Congress Approves Education Law Rewrite
Those working in the Education field are getting some great news because a rewrite of current education laws is happening. The Senate voted on Wednesday to end strict federal control over schools, and will rewrite K through 12 education policies. President Barack Obama is set to sign the bipartisan bill, which will replace the old education landmark known as No Child Left Behind. In its place, will be the Every Student Succeeds Act, which will focus less on standardized testing, while making states responsible for fixing any underperforming schools.
Vote by Congress to pass the new law
The bill was first passed by the House last week, with a vote of 359- 64. After, the bill went to the Senate, with a vote of 85-12, which will be passed onto President Barack Obama to sign. Officials from the White House say that Obama does plan to sign the bill Thursday morning. This is the first major rewrite since former President George W. Bush signed the No Child Left Behind Act in 2001. This view of teaching hasn’t worked for quite some time, as it focuses too much on punishing schools for poor performance on academic testing. It expired in 2007, but a rewrite was never in the works until recently. One key feature that will remain the same with the new Every Student Succeeds Act, is that students will be required to take statewide reading and math exams, but the government will not have a major role in setting academic standards, or penalizing schools for missing achievement goals. This will be up to the particular state to determine.
States have more control over education
Now states will have more control over improving schools in need. The Every Student Succeeds Act would require states to improve schools in the bottom 5 percent, high schools with graduation rates lower than 67 percent, and schools where subgroups of students are consistently falling behind. It would be up to local leaders to change education for the better, in their own state. Because students are still required to take state testing, a new set of standards was created for students. The new law also allows the state to choose whether they would like to implement Common Core academic standards into the curriculum. There has been a lot of controversy surrounding Common Core, and it will be interesting to see how each state decides to move forward with those set of standards for education.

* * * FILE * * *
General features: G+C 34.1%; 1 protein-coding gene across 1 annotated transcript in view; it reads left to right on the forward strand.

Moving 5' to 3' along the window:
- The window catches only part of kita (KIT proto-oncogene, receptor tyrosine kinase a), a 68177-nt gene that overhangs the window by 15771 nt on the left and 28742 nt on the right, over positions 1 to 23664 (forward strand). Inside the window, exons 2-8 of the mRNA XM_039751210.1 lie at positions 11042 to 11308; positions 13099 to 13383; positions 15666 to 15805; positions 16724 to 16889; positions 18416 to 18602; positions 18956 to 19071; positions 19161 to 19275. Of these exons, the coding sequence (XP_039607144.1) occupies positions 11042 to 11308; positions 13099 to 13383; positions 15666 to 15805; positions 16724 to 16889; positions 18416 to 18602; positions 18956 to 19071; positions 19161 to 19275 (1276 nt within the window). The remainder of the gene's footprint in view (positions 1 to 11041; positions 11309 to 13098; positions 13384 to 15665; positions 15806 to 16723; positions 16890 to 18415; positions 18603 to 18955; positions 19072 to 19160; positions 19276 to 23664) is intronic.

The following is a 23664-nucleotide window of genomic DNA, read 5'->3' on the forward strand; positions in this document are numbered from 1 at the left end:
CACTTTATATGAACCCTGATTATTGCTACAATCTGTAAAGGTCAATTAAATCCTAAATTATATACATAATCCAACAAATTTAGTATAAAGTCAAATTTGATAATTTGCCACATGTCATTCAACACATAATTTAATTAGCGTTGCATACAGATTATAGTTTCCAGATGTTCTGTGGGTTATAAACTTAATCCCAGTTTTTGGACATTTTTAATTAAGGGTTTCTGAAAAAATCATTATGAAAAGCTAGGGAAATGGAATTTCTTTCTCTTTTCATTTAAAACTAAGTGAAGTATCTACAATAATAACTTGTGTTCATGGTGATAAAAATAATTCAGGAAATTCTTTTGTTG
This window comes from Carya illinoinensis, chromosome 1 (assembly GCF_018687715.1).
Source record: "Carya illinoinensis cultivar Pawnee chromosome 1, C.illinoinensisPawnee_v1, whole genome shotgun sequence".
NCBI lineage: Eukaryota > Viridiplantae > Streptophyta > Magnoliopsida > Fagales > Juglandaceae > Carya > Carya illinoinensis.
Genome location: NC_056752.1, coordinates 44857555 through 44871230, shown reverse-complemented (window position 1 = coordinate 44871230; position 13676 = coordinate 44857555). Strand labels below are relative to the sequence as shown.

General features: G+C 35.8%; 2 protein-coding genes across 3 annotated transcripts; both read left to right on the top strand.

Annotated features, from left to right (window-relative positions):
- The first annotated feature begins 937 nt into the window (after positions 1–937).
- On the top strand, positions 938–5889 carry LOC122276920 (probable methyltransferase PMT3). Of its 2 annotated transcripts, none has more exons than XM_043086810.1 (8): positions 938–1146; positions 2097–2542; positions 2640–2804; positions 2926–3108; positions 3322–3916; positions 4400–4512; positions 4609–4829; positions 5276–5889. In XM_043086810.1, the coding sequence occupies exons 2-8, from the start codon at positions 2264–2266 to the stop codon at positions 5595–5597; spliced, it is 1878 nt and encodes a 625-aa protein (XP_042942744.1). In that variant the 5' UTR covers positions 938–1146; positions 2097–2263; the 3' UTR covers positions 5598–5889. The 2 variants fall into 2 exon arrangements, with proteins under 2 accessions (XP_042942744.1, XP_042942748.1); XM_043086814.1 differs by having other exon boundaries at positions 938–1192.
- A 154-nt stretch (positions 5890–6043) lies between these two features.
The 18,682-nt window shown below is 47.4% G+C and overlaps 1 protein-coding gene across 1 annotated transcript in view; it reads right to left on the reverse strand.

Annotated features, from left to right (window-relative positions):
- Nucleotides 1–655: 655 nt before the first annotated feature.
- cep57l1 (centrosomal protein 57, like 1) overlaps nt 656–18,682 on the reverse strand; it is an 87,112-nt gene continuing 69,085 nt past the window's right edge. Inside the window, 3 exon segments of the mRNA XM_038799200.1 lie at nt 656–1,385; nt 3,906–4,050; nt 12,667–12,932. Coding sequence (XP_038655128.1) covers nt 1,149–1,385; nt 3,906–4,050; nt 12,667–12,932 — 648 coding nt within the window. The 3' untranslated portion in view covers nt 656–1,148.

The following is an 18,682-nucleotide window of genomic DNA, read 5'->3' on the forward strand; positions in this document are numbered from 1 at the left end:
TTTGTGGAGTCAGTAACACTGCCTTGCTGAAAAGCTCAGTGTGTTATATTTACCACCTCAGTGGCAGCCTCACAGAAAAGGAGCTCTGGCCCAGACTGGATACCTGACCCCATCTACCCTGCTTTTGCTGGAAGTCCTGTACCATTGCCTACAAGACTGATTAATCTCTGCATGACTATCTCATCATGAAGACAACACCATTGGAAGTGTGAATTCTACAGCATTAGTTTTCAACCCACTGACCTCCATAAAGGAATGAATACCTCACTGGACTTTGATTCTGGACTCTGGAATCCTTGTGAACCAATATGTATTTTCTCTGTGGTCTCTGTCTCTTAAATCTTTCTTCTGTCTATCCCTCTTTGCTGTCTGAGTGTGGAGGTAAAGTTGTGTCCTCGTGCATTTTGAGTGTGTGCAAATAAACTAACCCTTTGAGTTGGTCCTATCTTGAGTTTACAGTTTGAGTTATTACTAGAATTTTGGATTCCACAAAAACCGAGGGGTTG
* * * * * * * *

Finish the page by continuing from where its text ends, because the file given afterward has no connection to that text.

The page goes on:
Educators thrilled with the new law
Educators and others working in the field of Education were delighted that the bill will be signed into Law. The No Child Left Behind Act was outdated, and was just not working because it focused too much on testing. Educators now have the opportunity to sample new methods for assessing achievement of students. Republicans and Democrats actually worked together to come up with an agreement when it comes to educational laws, which were much needed in the United States. The ultimate goal is to make sure our students are prepared to enter adulthood, and compete globally with others their age. With the Every Student Succeeds Acts, the goal is in the name, that every student be given the opportunity to succeed!